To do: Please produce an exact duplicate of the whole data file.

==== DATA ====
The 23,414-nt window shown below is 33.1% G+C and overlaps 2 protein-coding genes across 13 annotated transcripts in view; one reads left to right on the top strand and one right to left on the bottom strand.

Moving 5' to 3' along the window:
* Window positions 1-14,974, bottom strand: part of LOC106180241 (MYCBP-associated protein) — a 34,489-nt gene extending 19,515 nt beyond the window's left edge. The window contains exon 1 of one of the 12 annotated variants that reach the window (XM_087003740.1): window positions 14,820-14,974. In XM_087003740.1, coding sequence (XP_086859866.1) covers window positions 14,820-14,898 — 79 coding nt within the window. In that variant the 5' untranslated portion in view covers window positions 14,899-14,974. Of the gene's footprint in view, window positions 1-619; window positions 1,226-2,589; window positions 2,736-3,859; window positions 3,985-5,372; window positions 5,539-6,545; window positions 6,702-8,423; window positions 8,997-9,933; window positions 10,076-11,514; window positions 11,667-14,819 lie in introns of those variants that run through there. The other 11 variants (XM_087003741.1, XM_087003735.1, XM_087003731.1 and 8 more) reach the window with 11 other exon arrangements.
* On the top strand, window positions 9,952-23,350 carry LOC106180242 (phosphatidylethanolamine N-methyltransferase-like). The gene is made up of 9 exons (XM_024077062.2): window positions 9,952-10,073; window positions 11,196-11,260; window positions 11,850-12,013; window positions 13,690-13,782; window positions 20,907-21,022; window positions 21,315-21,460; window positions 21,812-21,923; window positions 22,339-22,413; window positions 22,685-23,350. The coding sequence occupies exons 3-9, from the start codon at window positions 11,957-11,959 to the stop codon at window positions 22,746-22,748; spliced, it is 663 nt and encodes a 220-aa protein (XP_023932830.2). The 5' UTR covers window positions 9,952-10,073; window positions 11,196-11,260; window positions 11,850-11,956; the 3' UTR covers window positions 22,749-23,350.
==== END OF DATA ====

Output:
The 23,414-nt window shown below is 33.1% G+C and overlaps 2 protein-coding genes across 13 annotated transcripts in view; one reads left to right on the top strand and one right to left on the bottom strand.

Moving 5' to 3' along the window:
* Window positions 1-14,974, bottom strand: part of LOC106180241 (MYCBP-associated protein) — a 34,489-nt gene extending 19,515 nt beyond the window's left edge. The window contains exon 1 of one of the 12 annotated variants that reach the window (XM_087003740.1): window positions 14,820-14,974. In XM_087003740.1, coding sequence (XP_086859866.1) covers window positions 14,820-14,898 — 79 coding nt within the window. In that variant the 5' untranslated portion in view covers window positions 14,899-14,974. Of the gene's footprint in view, window positions 1-619; window positions 1,226-2,589; window positions 2,736-3,859; window positions 3,985-5,372; window positions 5,539-6,545; window positions 6,702-8,423; window positions 8,997-9,933; window positions 10,076-11,514; window positions 11,667-14,819 lie in introns of those variants that run through there. The other 11 variants (XM_087003741.1, XM_087003735.1, XM_087003731.1 and 8 more) reach the window with 11 other exon arrangements.
* On the top strand, window positions 9,952-23,350 carry LOC106180242 (phosphatidylethanolamine N-methyltransferase-like). The gene is made up of 9 exons (XM_024077062.2): window positions 9,952-10,073; window positions 11,196-11,260; window positions 11,850-12,013; window positions 13,690-13,782; window positions 20,907-21,022; window positions 21,315-21,460; window positions 21,812-21,923; window positions 22,339-22,413; window positions 22,685-23,350. The coding sequence occupies exons 3-9, from the start codon at window positions 11,957-11,959 to the stop codon at window positions 22,746-22,748; spliced, it is 663 nt and encodes a 220-aa protein (XP_023932830.2). The 5' UTR covers window positions 9,952-10,073; window positions 11,196-11,260; window positions 11,850-11,956; the 3' UTR covers window positions 22,749-23,350.